Why HIV prevention programmes fail
Catherine Campbell explains the reasons behind this, which may also apply to other programmes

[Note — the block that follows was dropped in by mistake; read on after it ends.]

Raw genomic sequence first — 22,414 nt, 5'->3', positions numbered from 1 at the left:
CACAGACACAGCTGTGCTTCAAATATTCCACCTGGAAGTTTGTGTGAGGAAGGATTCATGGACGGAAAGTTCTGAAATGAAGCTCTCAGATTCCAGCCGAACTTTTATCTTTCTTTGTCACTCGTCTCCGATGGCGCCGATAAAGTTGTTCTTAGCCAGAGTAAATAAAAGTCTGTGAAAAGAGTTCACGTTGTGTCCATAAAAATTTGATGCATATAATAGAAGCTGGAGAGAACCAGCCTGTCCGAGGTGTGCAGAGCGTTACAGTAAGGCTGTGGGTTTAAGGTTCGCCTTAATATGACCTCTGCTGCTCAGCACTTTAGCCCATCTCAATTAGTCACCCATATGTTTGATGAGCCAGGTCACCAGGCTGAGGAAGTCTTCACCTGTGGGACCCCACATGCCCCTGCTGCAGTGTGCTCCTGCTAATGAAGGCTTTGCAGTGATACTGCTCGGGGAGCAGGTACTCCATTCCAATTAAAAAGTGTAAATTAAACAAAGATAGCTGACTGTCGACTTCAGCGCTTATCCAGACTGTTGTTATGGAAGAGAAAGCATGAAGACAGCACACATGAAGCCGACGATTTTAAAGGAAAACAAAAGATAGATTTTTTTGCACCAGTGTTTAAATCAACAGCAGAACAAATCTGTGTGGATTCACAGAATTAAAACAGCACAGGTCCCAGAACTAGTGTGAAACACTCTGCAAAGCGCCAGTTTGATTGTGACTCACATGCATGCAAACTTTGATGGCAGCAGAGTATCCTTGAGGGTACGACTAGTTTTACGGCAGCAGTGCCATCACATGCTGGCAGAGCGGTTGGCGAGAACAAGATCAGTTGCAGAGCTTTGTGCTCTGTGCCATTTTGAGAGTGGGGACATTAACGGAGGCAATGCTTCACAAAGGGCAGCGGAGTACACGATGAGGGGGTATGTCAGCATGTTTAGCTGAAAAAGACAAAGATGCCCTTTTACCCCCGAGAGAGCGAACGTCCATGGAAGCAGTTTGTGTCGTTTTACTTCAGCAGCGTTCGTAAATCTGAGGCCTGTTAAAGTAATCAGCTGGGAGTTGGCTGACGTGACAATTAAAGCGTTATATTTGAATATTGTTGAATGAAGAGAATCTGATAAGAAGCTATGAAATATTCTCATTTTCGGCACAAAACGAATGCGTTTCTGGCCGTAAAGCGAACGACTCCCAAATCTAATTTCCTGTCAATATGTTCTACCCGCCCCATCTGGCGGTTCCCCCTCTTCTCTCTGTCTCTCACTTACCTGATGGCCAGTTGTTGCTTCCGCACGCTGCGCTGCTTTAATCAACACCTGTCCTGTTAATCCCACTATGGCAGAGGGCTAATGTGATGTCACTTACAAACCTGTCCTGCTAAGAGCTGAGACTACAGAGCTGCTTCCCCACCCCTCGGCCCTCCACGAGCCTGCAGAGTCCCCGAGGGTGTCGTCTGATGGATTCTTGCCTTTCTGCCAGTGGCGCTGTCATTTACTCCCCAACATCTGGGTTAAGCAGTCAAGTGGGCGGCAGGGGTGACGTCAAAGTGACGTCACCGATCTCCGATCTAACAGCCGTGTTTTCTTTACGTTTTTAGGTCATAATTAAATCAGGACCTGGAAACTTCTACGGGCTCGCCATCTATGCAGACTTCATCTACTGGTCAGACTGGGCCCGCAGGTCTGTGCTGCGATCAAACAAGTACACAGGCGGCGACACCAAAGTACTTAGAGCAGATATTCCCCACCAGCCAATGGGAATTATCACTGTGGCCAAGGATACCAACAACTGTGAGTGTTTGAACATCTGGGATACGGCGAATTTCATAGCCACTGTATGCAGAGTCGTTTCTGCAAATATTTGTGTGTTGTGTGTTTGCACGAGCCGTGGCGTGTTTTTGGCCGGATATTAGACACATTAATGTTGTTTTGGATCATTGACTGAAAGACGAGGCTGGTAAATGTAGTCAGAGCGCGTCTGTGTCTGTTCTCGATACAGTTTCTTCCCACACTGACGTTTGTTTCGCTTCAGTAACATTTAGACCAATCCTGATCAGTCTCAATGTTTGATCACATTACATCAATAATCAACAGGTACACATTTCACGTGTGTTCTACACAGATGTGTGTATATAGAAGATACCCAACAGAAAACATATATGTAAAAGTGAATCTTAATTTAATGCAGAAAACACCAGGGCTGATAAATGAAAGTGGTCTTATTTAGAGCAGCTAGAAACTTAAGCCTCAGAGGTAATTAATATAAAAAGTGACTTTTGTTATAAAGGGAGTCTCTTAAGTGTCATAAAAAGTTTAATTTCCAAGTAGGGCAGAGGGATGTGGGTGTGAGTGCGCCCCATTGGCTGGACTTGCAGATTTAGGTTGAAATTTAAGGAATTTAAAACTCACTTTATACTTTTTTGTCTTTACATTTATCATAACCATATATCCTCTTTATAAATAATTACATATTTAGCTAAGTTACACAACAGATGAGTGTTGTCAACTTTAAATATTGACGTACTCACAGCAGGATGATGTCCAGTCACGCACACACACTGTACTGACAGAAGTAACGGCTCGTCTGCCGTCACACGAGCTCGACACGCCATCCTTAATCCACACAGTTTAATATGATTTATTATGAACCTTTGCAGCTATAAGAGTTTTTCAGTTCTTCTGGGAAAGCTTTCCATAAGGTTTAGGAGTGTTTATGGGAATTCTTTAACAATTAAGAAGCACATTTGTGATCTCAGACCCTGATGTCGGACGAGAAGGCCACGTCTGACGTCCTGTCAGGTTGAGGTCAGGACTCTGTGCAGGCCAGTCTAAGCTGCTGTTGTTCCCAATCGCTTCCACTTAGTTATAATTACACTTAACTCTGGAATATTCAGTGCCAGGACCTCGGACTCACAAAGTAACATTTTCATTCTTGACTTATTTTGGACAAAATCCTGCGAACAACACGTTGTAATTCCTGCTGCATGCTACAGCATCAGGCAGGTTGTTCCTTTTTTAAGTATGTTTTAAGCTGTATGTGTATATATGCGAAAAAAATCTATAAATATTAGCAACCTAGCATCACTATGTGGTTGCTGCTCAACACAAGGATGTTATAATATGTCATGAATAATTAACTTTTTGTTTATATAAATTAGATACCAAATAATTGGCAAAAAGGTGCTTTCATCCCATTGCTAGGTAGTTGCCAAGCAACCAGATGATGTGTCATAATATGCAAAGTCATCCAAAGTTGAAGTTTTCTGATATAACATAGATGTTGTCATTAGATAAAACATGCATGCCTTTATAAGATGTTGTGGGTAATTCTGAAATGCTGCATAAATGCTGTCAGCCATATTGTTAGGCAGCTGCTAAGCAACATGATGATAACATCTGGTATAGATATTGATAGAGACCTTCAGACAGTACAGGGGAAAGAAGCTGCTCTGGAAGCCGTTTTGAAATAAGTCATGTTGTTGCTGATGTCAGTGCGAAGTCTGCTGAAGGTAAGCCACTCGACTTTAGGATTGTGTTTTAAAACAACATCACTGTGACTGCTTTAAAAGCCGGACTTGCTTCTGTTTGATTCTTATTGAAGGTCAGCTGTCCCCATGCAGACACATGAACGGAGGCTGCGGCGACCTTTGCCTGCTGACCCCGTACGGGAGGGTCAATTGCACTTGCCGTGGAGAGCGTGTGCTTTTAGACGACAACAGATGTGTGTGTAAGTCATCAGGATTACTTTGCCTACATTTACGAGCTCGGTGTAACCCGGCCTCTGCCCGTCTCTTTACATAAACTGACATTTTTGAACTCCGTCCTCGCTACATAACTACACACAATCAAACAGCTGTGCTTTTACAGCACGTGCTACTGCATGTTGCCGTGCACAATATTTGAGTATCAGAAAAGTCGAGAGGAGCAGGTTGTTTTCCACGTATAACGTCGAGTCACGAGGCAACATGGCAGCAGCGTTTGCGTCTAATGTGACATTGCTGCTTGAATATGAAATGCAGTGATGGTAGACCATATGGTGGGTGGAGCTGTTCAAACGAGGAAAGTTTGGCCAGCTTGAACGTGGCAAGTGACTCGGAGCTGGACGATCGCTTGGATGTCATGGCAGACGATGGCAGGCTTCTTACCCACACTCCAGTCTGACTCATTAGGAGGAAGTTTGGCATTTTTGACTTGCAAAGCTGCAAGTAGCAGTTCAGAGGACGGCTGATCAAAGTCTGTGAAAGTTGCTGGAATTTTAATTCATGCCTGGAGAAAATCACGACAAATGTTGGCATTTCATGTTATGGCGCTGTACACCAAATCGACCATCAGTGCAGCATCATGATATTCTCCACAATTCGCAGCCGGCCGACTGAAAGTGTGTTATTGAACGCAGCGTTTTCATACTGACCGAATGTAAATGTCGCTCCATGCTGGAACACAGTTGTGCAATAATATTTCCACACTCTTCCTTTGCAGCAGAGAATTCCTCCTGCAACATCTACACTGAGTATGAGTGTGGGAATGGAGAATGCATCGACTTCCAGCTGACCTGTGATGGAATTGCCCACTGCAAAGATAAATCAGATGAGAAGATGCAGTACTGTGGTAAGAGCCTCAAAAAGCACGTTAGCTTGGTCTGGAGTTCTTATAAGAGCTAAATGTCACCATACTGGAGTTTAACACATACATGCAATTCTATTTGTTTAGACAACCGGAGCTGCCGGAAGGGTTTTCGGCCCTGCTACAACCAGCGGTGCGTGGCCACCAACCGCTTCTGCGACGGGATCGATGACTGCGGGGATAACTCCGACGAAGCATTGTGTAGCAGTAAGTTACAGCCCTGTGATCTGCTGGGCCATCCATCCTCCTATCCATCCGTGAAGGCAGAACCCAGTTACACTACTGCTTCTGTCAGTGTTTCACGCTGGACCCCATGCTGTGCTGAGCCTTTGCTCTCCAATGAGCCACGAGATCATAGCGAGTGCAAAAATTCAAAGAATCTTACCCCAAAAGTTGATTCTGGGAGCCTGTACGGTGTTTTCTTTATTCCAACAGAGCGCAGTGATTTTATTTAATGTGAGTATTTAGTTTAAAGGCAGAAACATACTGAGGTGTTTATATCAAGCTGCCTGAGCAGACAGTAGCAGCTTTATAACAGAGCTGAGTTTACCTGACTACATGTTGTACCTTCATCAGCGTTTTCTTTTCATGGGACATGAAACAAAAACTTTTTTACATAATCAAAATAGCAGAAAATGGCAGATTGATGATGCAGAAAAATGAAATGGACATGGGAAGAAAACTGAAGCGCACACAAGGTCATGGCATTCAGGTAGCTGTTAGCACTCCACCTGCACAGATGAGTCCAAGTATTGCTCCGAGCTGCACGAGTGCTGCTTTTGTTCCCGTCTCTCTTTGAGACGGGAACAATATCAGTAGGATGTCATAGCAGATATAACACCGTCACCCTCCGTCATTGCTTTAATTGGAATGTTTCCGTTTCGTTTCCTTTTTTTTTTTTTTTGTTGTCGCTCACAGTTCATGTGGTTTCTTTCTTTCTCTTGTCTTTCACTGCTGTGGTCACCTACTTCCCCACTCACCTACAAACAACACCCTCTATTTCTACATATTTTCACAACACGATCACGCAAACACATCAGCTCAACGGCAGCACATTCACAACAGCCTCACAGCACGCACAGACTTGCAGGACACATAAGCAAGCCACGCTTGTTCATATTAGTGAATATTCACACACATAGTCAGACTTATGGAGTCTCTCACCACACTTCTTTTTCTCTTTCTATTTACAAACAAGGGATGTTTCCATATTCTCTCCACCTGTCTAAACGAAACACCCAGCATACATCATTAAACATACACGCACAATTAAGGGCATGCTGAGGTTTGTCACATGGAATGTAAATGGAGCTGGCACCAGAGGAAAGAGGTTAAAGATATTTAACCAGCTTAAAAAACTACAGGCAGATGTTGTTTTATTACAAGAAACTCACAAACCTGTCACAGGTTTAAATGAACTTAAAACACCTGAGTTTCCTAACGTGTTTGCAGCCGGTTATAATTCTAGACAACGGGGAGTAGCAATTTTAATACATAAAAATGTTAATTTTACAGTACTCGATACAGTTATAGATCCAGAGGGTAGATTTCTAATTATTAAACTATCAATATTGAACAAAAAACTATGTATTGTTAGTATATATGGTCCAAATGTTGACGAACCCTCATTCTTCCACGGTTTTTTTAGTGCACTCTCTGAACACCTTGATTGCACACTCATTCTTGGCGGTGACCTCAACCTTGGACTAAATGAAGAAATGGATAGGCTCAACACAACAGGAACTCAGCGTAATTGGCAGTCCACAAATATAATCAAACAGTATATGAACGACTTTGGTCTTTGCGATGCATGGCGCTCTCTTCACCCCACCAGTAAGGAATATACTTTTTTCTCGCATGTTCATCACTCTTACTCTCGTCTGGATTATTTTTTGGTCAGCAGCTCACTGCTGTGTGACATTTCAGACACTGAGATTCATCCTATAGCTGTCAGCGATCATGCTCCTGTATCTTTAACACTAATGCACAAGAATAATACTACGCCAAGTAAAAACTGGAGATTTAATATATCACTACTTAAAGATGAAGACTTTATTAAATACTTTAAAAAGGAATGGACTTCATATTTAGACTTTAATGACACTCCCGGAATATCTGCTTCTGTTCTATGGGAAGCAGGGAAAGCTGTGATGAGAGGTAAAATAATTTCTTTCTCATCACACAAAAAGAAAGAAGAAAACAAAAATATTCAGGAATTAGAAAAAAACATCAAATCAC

Why do many well intentioned HIV prevention programmes have disappointing results? How do the beliefs and practices of medical doctors and researchers contribute to the success or failure of prevention efforts? In seeking to explain the obstacles to effective management of HIV and AIDS, attention is usually given to factors internal to affected communities (such as exotic aspects of local cultures; or individuals' health, attitudes, or behaviours). The spotlight also often falls on technical aspects of control regimens for sexually transmitted infections (STIs) or the content of health educational messages. Less attention has been given to the way in which prevention efforts are conceptualised and managed, and to the challenges that face those trying to build partnerships between medical doctors and researchers and the non-traditional partners they need to work with if the epidemic is to be effectively managed in the marginalised communities in which it often flourishes.